Organizations falling short in addressing security risks

According to 90 percent of IT security leaders their organizations are falling short in addressing cybersecurity risks.

Research from Foundry finds that this perception comes from a number of issues including convincing all or parts of their organization of the severity of risk (27 percent), and believing their organization isn’t investing enough resources to address risks (26 percent).

Over a third (34 percent) of security decision makers are researching Security Orchestration, Automation, and Response (SOAR) technologies. Zero trust technology and Secure Access Service Edge (SASE) are second and third on their radar at 32 percent. Although not in the top tools being actively researched, close to a quarter of organizations have cyber insurance on their radar and only 23 percent say they are not interested.

The top security solution currently in use is endpoint protection (specifically for laptops, desktops and servers) at 78 percent. Similarly, three-quarters of respondents say authentication (multifactor/strong authentication or role-based solutions are in use, followed by security education/awareness training solutions and patch management (both at 74 percent).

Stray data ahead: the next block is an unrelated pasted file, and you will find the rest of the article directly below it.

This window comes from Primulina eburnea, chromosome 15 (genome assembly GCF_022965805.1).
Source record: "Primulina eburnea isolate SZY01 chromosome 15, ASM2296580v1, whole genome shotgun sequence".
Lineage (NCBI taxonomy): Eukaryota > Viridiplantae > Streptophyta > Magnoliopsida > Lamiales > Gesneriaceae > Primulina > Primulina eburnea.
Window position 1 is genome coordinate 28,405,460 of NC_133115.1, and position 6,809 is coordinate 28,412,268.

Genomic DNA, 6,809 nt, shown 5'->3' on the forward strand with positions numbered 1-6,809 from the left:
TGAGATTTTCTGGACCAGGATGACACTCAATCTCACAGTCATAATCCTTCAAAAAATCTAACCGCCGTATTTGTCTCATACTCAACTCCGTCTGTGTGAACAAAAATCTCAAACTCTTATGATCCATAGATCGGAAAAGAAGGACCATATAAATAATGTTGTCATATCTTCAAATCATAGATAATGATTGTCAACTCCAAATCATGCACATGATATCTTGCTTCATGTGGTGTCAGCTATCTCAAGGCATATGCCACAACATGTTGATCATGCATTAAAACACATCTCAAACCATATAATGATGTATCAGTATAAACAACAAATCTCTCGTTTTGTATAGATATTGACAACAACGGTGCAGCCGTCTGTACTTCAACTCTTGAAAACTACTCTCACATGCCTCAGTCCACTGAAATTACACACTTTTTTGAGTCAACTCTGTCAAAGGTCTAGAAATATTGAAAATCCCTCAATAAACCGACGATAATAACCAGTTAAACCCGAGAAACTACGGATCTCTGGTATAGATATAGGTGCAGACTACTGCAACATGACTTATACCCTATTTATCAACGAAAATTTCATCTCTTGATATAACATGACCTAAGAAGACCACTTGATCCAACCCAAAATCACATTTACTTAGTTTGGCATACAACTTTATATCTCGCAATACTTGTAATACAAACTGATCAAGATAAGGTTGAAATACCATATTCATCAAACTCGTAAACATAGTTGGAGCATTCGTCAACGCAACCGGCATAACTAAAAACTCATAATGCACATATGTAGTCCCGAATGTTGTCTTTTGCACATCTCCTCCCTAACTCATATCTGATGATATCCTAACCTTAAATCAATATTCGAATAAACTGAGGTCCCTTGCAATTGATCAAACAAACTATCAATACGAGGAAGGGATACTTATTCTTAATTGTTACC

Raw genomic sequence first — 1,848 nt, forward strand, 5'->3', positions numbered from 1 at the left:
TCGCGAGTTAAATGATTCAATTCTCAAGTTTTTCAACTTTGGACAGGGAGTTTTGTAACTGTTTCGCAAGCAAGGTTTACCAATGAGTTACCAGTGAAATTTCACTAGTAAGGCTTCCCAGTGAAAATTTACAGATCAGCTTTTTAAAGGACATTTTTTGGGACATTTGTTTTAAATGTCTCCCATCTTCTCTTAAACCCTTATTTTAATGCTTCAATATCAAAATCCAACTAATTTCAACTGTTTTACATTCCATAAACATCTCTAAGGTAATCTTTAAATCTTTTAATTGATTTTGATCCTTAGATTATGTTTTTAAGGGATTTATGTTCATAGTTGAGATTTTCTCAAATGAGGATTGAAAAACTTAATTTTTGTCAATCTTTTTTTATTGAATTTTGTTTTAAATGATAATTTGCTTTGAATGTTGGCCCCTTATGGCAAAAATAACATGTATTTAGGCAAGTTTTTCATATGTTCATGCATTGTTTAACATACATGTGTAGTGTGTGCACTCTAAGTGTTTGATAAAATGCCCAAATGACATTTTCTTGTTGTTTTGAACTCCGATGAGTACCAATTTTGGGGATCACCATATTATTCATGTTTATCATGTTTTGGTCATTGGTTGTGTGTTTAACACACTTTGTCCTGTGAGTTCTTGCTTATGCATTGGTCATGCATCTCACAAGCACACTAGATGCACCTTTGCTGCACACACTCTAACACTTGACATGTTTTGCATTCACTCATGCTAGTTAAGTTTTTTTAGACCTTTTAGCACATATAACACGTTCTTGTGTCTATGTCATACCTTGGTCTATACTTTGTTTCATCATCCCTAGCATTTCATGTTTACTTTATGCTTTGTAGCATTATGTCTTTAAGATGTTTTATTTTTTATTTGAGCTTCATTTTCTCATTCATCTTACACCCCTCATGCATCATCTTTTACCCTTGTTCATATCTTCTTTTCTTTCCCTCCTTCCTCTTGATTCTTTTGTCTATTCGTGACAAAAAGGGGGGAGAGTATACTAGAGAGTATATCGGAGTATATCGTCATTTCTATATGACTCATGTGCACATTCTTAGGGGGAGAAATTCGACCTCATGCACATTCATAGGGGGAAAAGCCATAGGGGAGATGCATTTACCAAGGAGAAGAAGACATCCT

While the average annual security budget is $65 million, similar to last year’s level, for small businesses the security budget has jumped to $16 million, from $11 million last year and $5.5 million in 2020. On average, enterprises are seeing fairly steady security budgets — $122 million this year compared to $123 million in 2021.

“As businesses continue to grow and scale their security efforts in tandem, it’s no surprise that the proper investments and budgetary requirements follow suit,” says Bob Bragdon, SVP/worldwide managing director, CSO at Foundry. “Organizations of all sizes recognize security risks and understand the fallout that can occur due to a breach, and security leaders are preparing for the worst case scenario. It’s important for technology vendors to understand what their major challenges are and provide them with appropriate tools and solutions.”

Shortage of security skills continues to be a problem, 45 percent of IT leaders are addressing it by asking current staff to take on more responsibilities and utilizing technologies that automate security priorities. 42 percent are outsourcing security functions, while 36 percent are increasing compensation and improving benefits. Looking at company size, half of enterprises are asking current staff to take on more responsibilities, and 37 percent of SMBs are doing the same.

“More regulation and compliance requirements to mitigate security risks is a positive step but is clearly creating challenges for organizations under equipped to deal with these changes,” says Bragdon. “As security leaders navigate a competitive workforce, they are also looking to their security technology partners to create more efficient and automated practices that make sense for their business and employees.”

You can find out more on the Foundry site.

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